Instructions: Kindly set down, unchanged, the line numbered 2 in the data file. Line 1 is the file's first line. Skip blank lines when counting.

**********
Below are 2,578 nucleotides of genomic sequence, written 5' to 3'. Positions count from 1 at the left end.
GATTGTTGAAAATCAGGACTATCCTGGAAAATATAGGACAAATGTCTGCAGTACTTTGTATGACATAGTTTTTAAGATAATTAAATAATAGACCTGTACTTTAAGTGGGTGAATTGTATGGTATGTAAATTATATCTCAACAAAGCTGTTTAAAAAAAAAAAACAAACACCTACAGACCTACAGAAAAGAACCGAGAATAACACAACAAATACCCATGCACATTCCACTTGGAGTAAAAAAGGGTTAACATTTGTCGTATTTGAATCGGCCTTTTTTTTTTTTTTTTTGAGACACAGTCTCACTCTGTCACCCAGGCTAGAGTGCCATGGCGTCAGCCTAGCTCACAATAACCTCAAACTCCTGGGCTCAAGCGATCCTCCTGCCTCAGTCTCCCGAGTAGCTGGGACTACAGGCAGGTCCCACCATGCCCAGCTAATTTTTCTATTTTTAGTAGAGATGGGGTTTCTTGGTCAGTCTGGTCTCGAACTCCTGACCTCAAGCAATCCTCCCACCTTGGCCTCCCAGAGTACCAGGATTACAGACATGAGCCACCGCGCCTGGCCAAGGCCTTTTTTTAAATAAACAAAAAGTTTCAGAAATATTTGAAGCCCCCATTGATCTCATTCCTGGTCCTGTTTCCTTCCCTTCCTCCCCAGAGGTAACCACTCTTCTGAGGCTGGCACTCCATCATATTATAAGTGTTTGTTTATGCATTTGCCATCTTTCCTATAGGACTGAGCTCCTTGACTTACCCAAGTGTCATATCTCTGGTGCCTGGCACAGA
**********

GATTGTTGAAAATCAGGACTATCCTGGAAAATATAGGACAAATGTCTGCAGTACTTTGTATGACATAGTTTTTAAGATAATTAAATAATAGACCTGTACTTTAAGTGGGTGAATTGTATGGTATGTAAATTATATCTCAACAAAGCTGTTTAAAAAAAAAAAACAAACACCTACAGACCTACAGAAAAGAACCGAGAATAACACAACAAATACCCATGCACATTCCACTTGGAGTAAAAAAGGGTTAACATTTGTCGTATTTGAATCGGCCTTTTTTTTTTTTTTTTTGAGACACAGTCTCACTCTGTCACCCAGGCTAGAGTGCCATGGCGTCAGCCTAGCTCACAATAACCTCAAACTCCTGGGCTCAAGCGATCCTCCTGCCTCAGTCTCCCGAGTAGCTGGGACTACAGGCAGGTCCCACCATGCCCAGCTAATTTTTCTATTTTTAGTAGAGATGGGGTTTCTTGGTCAGTCTGGTCTCGAACTCCTGACCTCAAGCAATCCTCCCACCTTGGCCTCCCAGAGTACCAGGATTACAGACATGAGCCACCGCGCCTGGCCAAGGCCTTTTTTTAAATAAACAAAAAGTTTCAGAAATATTTGAAGCCCCCATTGATCTCATTCCTGGTCCTGTTTCCTTCCCTTCCTCCCCAGAGGTAACCACTCTTCTGAGGCTGGCACTCCATCATATTATAAGTGTTTGTTTATGCATTTGCCATCTTTCCTATAGGACTGAGCTCCTTGACTTACCCAAGTGTCATATCTCTGGTGCCTGGCACAGA